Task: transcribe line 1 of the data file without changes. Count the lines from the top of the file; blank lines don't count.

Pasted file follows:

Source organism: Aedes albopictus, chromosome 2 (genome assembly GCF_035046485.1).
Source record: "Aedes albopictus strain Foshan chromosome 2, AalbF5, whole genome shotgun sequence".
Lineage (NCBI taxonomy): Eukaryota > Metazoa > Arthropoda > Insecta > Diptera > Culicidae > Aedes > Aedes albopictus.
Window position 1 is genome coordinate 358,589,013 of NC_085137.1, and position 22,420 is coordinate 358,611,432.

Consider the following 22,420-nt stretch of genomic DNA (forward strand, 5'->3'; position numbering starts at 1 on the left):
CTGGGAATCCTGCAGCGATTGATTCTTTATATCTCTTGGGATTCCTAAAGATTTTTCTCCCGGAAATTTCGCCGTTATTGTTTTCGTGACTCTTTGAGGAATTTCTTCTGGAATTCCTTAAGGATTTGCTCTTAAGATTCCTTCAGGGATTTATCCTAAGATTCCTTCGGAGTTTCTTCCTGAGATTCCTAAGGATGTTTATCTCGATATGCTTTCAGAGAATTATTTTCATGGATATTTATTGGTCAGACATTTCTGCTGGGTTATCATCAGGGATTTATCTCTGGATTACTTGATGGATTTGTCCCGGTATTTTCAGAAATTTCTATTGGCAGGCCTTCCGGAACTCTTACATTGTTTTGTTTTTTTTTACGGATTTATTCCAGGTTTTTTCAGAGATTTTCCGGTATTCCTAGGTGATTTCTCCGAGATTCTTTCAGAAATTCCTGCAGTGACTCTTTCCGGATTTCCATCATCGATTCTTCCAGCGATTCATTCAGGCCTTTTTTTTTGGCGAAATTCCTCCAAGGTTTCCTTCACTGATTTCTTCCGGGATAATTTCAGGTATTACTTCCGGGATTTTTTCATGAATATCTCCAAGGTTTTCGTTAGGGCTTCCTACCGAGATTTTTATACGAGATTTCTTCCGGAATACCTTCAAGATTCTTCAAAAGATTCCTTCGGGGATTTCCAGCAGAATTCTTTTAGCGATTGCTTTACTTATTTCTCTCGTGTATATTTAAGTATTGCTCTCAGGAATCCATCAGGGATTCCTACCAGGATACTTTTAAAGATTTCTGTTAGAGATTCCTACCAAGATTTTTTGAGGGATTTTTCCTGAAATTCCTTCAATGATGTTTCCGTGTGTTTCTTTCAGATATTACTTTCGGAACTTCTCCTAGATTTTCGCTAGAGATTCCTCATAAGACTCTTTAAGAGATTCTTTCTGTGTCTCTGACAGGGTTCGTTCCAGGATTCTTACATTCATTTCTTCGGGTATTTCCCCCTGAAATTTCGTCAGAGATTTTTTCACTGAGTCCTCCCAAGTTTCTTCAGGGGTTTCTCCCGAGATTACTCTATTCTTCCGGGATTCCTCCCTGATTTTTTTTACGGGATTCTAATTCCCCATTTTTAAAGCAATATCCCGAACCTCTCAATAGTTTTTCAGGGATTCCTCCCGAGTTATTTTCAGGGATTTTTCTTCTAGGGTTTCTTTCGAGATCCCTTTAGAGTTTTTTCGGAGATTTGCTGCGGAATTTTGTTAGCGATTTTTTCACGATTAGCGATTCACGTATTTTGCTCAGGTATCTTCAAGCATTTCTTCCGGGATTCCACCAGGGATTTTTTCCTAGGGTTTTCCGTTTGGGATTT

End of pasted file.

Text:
Source organism: Aedes albopictus, chromosome 2 (genome assembly GCF_035046485.1).